Jamaica to decriminalize personal
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[June 13, 2014]
By Horace Helps
KINGSTON (Reuters) - The Jamaican
government has decided to decriminalize the possession of small amounts
of marijuana, joining the trickle of countries moving to soften laws on
the drug known on the Caribbean island as "ganja."
Minister of Justice Mark Golding made the announcement at an
afternoon news conference on Thursday saying that Jamaica's
Dangerous Drugs Act would be formally amended this summer.
The cabinet of Prime Minister Portia Simpson Miller made the
decision on June 2, he said.
"Cabinet approved certain changes to the law relating to ganja.
These relate to possession of small quantities of ganja for personal
use, the smoking of ganja in private places and the use of ganja for
medical-medicinal purposes," he said.
"Approval has been given also to a proposal for the
decriminalization of the use of ganja for religious purposes," he
Uruguay recently became the latest country to legalize marijuana
use, joining several countries in Europe as well as the U.S. states
of Colorado and Washington.
Possession of small quantities of the drug would become a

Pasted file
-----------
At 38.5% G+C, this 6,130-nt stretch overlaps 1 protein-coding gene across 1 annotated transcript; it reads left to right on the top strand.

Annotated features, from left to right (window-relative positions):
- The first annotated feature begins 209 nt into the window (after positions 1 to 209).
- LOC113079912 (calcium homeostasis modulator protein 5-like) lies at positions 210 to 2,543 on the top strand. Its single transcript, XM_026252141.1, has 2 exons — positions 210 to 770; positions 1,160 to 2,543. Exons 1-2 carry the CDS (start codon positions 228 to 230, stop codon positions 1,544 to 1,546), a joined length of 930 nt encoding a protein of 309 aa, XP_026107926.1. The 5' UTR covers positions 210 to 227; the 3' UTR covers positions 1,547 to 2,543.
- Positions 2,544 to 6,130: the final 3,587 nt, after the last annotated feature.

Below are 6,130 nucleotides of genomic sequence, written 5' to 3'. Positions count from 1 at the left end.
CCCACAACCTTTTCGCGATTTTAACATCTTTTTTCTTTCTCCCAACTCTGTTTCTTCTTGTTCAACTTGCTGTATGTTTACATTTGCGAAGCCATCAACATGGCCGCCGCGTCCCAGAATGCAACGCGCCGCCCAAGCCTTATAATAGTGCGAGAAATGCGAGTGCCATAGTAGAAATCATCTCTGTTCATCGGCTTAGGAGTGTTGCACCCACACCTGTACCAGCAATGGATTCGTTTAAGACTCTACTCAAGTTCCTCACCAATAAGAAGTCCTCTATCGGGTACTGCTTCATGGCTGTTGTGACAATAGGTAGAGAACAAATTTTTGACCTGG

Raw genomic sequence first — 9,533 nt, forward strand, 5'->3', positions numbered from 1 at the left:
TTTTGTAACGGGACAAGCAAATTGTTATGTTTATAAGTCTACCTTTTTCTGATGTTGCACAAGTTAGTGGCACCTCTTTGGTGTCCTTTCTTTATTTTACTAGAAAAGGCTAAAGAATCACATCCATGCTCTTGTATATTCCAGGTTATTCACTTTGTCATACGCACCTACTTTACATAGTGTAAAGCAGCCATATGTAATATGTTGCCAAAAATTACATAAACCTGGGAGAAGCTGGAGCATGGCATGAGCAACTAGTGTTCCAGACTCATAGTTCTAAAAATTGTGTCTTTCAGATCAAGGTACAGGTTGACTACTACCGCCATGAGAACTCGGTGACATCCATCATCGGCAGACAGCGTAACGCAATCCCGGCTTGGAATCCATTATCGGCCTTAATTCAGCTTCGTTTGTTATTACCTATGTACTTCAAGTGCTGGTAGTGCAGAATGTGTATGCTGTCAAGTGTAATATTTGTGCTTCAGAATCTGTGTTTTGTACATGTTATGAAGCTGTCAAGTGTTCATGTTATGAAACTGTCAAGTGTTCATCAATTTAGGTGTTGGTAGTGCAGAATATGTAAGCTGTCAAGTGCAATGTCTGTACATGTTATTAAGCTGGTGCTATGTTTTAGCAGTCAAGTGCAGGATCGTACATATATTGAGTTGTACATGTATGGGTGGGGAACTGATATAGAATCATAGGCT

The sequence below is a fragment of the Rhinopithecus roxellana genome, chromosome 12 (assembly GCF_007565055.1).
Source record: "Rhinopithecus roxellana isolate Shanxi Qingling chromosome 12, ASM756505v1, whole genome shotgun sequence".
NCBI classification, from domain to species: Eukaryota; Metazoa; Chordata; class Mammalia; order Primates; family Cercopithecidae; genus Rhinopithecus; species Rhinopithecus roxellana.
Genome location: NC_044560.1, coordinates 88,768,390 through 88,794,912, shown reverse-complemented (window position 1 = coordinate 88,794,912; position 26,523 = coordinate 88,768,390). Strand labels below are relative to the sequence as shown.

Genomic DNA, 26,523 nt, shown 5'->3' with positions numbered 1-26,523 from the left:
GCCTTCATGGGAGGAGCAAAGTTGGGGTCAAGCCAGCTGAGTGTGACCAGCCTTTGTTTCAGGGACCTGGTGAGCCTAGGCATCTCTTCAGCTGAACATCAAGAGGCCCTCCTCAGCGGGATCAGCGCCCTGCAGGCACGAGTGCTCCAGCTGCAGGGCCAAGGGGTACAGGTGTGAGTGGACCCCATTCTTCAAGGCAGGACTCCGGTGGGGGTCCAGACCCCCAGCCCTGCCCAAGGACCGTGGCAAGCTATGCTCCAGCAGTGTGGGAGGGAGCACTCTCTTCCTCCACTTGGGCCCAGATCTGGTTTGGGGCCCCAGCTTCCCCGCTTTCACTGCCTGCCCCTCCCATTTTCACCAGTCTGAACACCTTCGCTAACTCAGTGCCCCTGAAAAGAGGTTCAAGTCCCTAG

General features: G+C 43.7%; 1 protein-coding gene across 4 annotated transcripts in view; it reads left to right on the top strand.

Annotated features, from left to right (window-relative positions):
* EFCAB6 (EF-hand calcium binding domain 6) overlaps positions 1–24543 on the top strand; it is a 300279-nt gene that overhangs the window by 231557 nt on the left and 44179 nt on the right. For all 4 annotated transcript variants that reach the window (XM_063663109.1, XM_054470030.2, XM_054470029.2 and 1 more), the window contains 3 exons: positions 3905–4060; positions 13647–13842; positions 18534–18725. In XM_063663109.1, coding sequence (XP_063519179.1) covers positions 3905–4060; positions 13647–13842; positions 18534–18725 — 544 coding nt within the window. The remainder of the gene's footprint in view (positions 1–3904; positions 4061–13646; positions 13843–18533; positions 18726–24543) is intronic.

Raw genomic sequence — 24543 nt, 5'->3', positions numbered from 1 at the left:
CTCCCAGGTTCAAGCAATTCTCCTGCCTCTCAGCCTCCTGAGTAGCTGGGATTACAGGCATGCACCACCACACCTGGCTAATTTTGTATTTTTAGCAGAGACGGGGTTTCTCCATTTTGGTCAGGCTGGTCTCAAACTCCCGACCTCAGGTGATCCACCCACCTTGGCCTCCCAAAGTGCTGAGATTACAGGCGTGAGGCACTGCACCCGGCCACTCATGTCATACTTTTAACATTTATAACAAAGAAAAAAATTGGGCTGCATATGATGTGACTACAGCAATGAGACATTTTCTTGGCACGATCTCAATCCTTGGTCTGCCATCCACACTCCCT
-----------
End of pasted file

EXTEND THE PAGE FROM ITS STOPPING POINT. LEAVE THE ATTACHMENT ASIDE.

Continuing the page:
non-arrestable, ticketable infraction in Jamaica resulting in a
fine, Golding said.
"Too many of our young people have ended up with criminal
convictions after being caught with a 'spliff,' something that has
affected their ability to do things like get jobs and get visas to
travel overseas," Golding said.
He added that the government would propose a bill in the Jamaican
Parliament soon that will expunge the criminal records of people
convicted for possession of small amounts of the drug, which is
grown widely across Jamaica.
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The change means that a person cannot be arrested if he has in his
possession up to 57 grams (2 ounces) of ganja in a public space.
Anyone ticketed will be given 30 days to pay the fine, failure of
which will result in it becoming a minor offense, resulting in the
offender doing court-ordered community service.
According to Golding, possession of ganja for religious or
therapeutic purposes as prescribed by a registered medical
practitioner, or for scientific research by an accredited
institution, will also be decriminalized.
(Editing by David Adams and Sandra Maler)
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